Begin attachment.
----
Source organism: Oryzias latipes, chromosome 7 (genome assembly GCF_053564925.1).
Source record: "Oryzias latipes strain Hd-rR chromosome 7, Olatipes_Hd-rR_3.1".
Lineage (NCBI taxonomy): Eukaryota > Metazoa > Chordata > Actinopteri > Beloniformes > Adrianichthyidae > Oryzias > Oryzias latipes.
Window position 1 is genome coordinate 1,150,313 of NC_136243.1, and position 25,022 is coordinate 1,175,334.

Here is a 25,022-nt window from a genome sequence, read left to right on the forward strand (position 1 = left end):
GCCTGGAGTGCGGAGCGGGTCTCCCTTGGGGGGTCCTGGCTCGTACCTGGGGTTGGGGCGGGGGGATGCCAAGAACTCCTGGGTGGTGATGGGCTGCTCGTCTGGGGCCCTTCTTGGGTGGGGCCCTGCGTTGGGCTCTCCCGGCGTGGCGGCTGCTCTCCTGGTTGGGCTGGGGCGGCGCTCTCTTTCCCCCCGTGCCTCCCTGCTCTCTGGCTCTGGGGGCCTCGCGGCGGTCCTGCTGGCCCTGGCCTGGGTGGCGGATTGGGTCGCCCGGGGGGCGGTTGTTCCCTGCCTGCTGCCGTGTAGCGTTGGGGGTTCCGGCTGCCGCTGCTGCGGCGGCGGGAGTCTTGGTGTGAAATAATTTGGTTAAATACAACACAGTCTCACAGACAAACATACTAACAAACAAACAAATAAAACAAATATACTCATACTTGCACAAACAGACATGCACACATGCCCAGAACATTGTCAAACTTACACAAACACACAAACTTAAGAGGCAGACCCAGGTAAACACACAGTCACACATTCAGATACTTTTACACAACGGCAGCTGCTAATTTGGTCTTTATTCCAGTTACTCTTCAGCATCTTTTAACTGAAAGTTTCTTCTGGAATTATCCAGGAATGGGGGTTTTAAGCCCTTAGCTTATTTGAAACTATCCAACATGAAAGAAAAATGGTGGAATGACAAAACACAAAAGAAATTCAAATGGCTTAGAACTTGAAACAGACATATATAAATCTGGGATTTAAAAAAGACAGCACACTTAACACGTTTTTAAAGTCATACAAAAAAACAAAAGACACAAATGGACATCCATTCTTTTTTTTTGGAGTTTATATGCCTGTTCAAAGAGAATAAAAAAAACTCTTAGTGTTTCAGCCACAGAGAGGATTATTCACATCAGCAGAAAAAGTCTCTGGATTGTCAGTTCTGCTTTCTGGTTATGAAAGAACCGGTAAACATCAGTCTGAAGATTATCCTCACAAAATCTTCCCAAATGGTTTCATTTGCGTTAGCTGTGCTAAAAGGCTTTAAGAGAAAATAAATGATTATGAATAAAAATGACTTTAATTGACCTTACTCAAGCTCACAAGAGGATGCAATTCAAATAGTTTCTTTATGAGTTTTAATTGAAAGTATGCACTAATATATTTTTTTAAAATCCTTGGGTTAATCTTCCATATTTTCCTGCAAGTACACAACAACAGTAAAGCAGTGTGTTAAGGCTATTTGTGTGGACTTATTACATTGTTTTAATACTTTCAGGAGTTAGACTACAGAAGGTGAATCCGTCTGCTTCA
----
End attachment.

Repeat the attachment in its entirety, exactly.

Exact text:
Source organism: Oryzias latipes, chromosome 7 (genome assembly GCF_053564925.1).
Source record: "Oryzias latipes strain Hd-rR chromosome 7, Olatipes_Hd-rR_3.1".
Lineage (NCBI taxonomy): Eukaryota > Metazoa > Chordata > Actinopteri > Beloniformes > Adrianichthyidae > Oryzias > Oryzias latipes.
Window position 1 is genome coordinate 1,150,313 of NC_136243.1, and position 25,022 is coordinate 1,175,334.

Here is a 25,022-nt window from a genome sequence, read left to right on the forward strand (position 1 = left end):
GCCTGGAGTGCGGAGCGGGTCTCCCTTGGGGGGTCCTGGCTCGTACCTGGGGTTGGGGCGGGGGGATGCCAAGAACTCCTGGGTGGTGATGGGCTGCTCGTCTGGGGCCCTTCTTGGGTGGGGCCCTGCGTTGGGCTCTCCCGGCGTGGCGGCTGCTCTCCTGGTTGGGCTGGGGCGGCGCTCTCTTTCCCCCCGTGCCTCCCTGCTCTCTGGCTCTGGGGGCCTCGCGGCGGTCCTGCTGGCCCTGGCCTGGGTGGCGGATTGGGTCGCCCGGGGGGCGGTTGTTCCCTGCCTGCTGCCGTGTAGCGTTGGGGGTTCCGGCTGCCGCTGCTGCGGCGGCGGGAGTCTTGGTGTGAAATAATTTGGTTAAATACAACACAGTCTCACAGACAAACATACTAACAAACAAACAAATAAAACAAATATACTCATACTTGCACAAACAGACATGCACACATGCCCAGAACATTGTCAAACTTACACAAACACACAAACTTAAGAGGCAGACCCAGGTAAACACACAGTCACACATTCAGATACTTTTACACAACGGCAGCTGCTAATTTGGTCTTTATTCCAGTTACTCTTCAGCATCTTTTAACTGAAAGTTTCTTCTGGAATTATCCAGGAATGGGGGTTTTAAGCCCTTAGCTTATTTGAAACTATCCAACATGAAAGAAAAATGGTGGAATGACAAAACACAAAAGAAATTCAAATGGCTTAGAACTTGAAACAGACATATATAAATCTGGGATTTAAAAAAGACAGCACACTTAACACGTTTTTAAAGTCATACAAAAAAACAAAAGACACAAATGGACATCCATTCTTTTTTTTTGGAGTTTATATGCCTGTTCAAAGAGAATAAAAAAAACTCTTAGTGTTTCAGCCACAGAGAGGATTATTCACATCAGCAGAAAAAGTCTCTGGATTGTCAGTTCTGCTTTCTGGTTATGAAAGAACCGGTAAACATCAGTCTGAAGATTATCCTCACAAAATCTTCCCAAATGGTTTCATTTGCGTTAGCTGTGCTAAAAGGCTTTAAGAGAAAATAAATGATTATGAATAAAAATGACTTTAATTGACCTTACTCAAGCTCACAAGAGGATGCAATTCAAATAGTTTCTTTATGAGTTTTAATTGAAAGTATGCACTAATATATTTTTTTAAAATCCTTGGGTTAATCTTCCATATTTTCCTGCAAGTACACAACAACAGTAAAGCAGTGTGTTAAGGCTATTTGTGTGGACTTATTACATTGTTTTAATACTTTCAGGAGTTAGACTACAGAAGGTGAATCCGTCTGCTTCA